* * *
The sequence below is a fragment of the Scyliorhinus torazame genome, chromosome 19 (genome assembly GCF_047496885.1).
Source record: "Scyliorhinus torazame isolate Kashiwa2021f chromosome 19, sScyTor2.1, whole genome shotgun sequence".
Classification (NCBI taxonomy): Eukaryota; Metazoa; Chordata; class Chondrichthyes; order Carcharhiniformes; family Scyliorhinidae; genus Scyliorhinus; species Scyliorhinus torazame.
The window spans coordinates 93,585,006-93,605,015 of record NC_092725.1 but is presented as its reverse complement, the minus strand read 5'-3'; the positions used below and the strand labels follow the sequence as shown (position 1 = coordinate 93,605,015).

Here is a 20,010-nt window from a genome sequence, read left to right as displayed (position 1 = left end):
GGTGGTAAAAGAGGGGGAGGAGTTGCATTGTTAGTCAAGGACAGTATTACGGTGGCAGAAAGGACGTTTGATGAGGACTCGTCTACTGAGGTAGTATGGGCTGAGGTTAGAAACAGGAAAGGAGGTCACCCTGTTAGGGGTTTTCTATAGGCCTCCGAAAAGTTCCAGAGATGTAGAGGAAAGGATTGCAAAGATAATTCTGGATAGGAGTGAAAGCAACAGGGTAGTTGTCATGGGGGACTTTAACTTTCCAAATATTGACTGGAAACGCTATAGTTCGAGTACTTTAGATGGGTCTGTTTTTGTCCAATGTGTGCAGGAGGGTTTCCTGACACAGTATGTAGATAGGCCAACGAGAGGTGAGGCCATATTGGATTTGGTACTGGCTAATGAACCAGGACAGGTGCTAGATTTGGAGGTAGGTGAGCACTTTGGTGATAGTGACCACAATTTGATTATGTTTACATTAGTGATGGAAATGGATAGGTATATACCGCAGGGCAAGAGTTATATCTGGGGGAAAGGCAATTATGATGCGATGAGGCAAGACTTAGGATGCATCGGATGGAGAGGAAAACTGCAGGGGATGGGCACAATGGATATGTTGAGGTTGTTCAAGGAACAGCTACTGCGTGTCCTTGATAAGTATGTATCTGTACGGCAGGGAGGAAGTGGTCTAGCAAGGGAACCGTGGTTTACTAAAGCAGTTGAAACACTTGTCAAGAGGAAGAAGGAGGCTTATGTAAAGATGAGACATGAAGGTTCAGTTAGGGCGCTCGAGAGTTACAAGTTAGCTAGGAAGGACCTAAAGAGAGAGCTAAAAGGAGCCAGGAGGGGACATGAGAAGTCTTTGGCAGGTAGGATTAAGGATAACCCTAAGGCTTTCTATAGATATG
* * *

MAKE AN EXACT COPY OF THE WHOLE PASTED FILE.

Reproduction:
The sequence below is a fragment of the Scyliorhinus torazame genome, chromosome 19 (genome assembly GCF_047496885.1).
Source record: "Scyliorhinus torazame isolate Kashiwa2021f chromosome 19, sScyTor2.1, whole genome shotgun sequence".
Classification (NCBI taxonomy): Eukaryota; Metazoa; Chordata; class Chondrichthyes; order Carcharhiniformes; family Scyliorhinidae; genus Scyliorhinus; species Scyliorhinus torazame.
The window spans coordinates 93,585,006-93,605,015 of record NC_092725.1 but is presented as its reverse complement, the minus strand read 5'-3'; the positions used below and the strand labels follow the sequence as shown (position 1 = coordinate 93,605,015).

Here is a 20,010-nt window from a genome sequence, read left to right as displayed (position 1 = left end):
GGTGGTAAAAGAGGGGGAGGAGTTGCATTGTTAGTCAAGGACAGTATTACGGTGGCAGAAAGGACGTTTGATGAGGACTCGTCTACTGAGGTAGTATGGGCTGAGGTTAGAAACAGGAAAGGAGGTCACCCTGTTAGGGGTTTTCTATAGGCCTCCGAAAAGTTCCAGAGATGTAGAGGAAAGGATTGCAAAGATAATTCTGGATAGGAGTGAAAGCAACAGGGTAGTTGTCATGGGGGACTTTAACTTTCCAAATATTGACTGGAAACGCTATAGTTCGAGTACTTTAGATGGGTCTGTTTTTGTCCAATGTGTGCAGGAGGGTTTCCTGACACAGTATGTAGATAGGCCAACGAGAGGTGAGGCCATATTGGATTTGGTACTGGCTAATGAACCAGGACAGGTGCTAGATTTGGAGGTAGGTGAGCACTTTGGTGATAGTGACCACAATTTGATTATGTTTACATTAGTGATGGAAATGGATAGGTATATACCGCAGGGCAAGAGTTATATCTGGGGGAAAGGCAATTATGATGCGATGAGGCAAGACTTAGGATGCATCGGATGGAGAGGAAAACTGCAGGGGATGGGCACAATGGATATGTTGAGGTTGTTCAAGGAACAGCTACTGCGTGTCCTTGATAAGTATGTATCTGTACGGCAGGGAGGAAGTGGTCTAGCAAGGGAACCGTGGTTTACTAAAGCAGTTGAAACACTTGTCAAGAGGAAGAAGGAGGCTTATGTAAAGATGAGACATGAAGGTTCAGTTAGGGCGCTCGAGAGTTACAAGTTAGCTAGGAAGGACCTAAAGAGAGAGCTAAAAGGAGCCAGGAGGGGACATGAGAAGTCTTTGGCAGGTAGGATTAAGGATAACCCTAAGGCTTTCTATAGATATG